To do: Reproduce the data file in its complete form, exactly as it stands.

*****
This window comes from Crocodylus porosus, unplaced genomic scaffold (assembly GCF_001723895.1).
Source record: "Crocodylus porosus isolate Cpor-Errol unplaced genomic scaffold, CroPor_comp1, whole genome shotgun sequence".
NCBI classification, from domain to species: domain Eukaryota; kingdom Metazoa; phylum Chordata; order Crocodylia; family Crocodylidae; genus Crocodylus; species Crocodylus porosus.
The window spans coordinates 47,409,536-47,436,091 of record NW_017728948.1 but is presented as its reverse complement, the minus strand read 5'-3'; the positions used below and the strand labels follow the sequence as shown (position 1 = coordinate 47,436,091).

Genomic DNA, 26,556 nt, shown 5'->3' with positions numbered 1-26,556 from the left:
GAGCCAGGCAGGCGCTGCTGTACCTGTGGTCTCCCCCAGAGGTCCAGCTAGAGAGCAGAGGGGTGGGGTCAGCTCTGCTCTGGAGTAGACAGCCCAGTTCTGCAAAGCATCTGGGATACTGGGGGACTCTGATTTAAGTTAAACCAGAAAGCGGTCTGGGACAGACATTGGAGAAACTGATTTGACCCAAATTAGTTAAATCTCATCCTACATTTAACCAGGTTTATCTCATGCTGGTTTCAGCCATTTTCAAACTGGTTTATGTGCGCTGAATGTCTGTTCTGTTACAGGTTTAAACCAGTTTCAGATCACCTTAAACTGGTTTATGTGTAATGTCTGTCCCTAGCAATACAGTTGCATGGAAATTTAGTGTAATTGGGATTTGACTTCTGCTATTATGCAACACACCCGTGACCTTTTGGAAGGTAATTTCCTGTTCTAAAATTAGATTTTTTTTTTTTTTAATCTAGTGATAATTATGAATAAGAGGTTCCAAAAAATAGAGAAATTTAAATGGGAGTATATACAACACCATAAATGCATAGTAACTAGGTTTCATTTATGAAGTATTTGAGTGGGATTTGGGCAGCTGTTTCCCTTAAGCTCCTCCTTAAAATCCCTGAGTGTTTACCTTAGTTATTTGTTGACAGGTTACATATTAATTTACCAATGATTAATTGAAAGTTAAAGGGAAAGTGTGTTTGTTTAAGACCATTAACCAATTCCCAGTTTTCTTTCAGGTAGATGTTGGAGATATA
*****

This window comes from Crocodylus porosus, unplaced genomic scaffold (assembly GCF_001723895.1).
Source record: "Crocodylus porosus isolate Cpor-Errol unplaced genomic scaffold, CroPor_comp1, whole genome shotgun sequence".
NCBI classification, from domain to species: domain Eukaryota; kingdom Metazoa; phylum Chordata; order Crocodylia; family Crocodylidae; genus Crocodylus; species Crocodylus porosus.
The window spans coordinates 47,409,536-47,436,091 of record NW_017728948.1 but is presented as its reverse complement, the minus strand read 5'-3'; the positions used below and the strand labels follow the sequence as shown (position 1 = coordinate 47,436,091).

Genomic DNA, 26,556 nt, shown 5'->3' with positions numbered 1-26,556 from the left:
GAGCCAGGCAGGCGCTGCTGTACCTGTGGTCTCCCCCAGAGGTCCAGCTAGAGAGCAGAGGGGTGGGGTCAGCTCTGCTCTGGAGTAGACAGCCCAGTTCTGCAAAGCATCTGGGATACTGGGGGACTCTGATTTAAGTTAAACCAGAAAGCGGTCTGGGACAGACATTGGAGAAACTGATTTGACCCAAATTAGTTAAATCTCATCCTACATTTAACCAGGTTTATCTCATGCTGGTTTCAGCCATTTTCAAACTGGTTTATGTGCGCTGAATGTCTGTTCTGTTACAGGTTTAAACCAGTTTCAGATCACCTTAAACTGGTTTATGTGTAATGTCTGTCCCTAGCAATACAGTTGCATGGAAATTTAGTGTAATTGGGATTTGACTTCTGCTATTATGCAACACACCCGTGACCTTTTGGAAGGTAATTTCCTGTTCTAAAATTAGATTTTTTTTTTTTTTAATCTAGTGATAATTATGAATAAGAGGTTCCAAAAAATAGAGAAATTTAAATGGGAGTATATACAACACCATAAATGCATAGTAACTAGGTTTCATTTATGAAGTATTTGAGTGGGATTTGGGCAGCTGTTTCCCTTAAGCTCCTCCTTAAAATCCCTGAGTGTTTACCTTAGTTATTTGTTGACAGGTTACATATTAATTTACCAATGATTAATTGAAAGTTAAAGGGAAAGTGTGTTTGTTTAAGACCATTAACCAATTCCCAGTTTTCTTTCAGGTAGATGTTGGAGATATA